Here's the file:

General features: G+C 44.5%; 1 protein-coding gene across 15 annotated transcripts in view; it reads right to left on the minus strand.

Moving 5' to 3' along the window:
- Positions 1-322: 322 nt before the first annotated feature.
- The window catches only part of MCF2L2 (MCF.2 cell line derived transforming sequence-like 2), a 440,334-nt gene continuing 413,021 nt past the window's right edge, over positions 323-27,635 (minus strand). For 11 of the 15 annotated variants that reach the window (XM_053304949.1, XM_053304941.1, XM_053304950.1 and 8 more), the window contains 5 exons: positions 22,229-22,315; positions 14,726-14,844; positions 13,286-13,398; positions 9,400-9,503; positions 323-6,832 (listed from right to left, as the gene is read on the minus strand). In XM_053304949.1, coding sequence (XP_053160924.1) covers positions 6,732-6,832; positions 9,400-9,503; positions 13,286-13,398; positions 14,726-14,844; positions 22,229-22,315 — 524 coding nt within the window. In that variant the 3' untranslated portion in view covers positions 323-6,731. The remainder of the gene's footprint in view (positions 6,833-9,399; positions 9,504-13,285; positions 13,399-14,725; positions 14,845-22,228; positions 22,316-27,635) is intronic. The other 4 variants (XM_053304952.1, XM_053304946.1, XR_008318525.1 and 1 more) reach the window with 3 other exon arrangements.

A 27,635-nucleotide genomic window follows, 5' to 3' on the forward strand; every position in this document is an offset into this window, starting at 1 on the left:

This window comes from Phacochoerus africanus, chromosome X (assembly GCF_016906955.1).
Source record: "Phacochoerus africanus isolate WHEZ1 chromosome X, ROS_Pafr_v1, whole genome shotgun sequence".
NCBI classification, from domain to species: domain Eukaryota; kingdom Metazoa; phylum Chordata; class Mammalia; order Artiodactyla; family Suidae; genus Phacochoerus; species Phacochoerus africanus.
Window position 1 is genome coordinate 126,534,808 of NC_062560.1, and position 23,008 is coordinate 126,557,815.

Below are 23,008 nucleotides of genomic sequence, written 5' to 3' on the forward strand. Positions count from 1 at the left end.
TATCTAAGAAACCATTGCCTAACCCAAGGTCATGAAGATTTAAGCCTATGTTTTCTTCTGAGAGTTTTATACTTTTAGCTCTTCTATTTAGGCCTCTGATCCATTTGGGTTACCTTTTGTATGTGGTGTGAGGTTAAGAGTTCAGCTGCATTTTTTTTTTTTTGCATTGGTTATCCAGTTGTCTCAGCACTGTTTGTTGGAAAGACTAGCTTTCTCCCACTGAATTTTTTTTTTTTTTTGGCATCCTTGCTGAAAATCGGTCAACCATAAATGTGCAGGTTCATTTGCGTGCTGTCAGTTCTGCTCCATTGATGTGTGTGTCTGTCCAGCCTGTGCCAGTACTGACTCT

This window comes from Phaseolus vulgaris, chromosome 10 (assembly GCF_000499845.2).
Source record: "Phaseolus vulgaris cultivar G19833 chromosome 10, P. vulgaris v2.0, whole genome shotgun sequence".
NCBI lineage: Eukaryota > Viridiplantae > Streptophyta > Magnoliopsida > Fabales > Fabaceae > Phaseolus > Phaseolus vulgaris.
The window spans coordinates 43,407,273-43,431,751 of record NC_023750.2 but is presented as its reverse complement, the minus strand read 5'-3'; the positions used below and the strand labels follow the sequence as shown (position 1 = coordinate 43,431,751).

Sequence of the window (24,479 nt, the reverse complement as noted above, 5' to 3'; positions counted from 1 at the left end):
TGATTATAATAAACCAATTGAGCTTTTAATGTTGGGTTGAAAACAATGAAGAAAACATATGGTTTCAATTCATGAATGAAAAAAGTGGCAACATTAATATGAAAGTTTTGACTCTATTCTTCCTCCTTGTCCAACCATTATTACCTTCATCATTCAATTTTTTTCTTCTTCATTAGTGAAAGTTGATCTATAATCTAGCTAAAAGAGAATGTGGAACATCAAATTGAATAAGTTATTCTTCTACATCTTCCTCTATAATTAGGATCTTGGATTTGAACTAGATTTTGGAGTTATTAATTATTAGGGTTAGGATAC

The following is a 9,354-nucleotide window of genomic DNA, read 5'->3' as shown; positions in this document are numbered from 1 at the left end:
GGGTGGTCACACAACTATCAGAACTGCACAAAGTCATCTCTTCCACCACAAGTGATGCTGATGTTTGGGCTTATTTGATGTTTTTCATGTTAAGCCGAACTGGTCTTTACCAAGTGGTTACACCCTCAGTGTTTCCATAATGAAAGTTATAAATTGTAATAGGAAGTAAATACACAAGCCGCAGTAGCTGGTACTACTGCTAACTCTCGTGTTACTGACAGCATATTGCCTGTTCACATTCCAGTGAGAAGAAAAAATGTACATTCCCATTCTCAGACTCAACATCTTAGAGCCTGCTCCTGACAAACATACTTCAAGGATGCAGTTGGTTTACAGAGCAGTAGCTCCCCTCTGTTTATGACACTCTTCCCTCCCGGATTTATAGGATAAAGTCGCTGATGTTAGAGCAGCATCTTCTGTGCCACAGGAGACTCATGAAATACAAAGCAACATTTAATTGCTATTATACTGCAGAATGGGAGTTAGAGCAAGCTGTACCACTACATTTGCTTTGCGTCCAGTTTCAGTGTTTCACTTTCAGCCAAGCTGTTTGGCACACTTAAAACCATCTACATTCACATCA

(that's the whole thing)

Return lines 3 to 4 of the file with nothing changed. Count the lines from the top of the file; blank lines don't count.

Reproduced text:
- Positions 1-322: 322 nt before the first annotated feature.
- The window catches only part of MCF2L2 (MCF.2 cell line derived transforming sequence-like 2), a 440,334-nt gene continuing 413,021 nt past the window's right edge, over positions 323-27,635 (minus strand). For 11 of the 15 annotated variants that reach the window (XM_053304949.1, XM_053304941.1, XM_053304950.1 and 8 more), the window contains 5 exons: positions 22,229-22,315; positions 14,726-14,844; positions 13,286-13,398; positions 9,400-9,503; positions 323-6,832 (listed from right to left, as the gene is read on the minus strand). In XM_053304949.1, coding sequence (XP_053160924.1) covers positions 6,732-6,832; positions 9,400-9,503; positions 13,286-13,398; positions 14,726-14,844; positions 22,229-22,315 — 524 coding nt within the window. In that variant the 3' untranslated portion in view covers positions 323-6,731. The remainder of the gene's footprint in view (positions 6,833-9,399; positions 9,504-13,285; positions 13,399-14,725; positions 14,845-22,228; positions 22,316-27,635) is intronic. The other 4 variants (XM_053304952.1, XM_053304946.1, XR_008318525.1 and 1 more) reach the window with 3 other exon arrangements.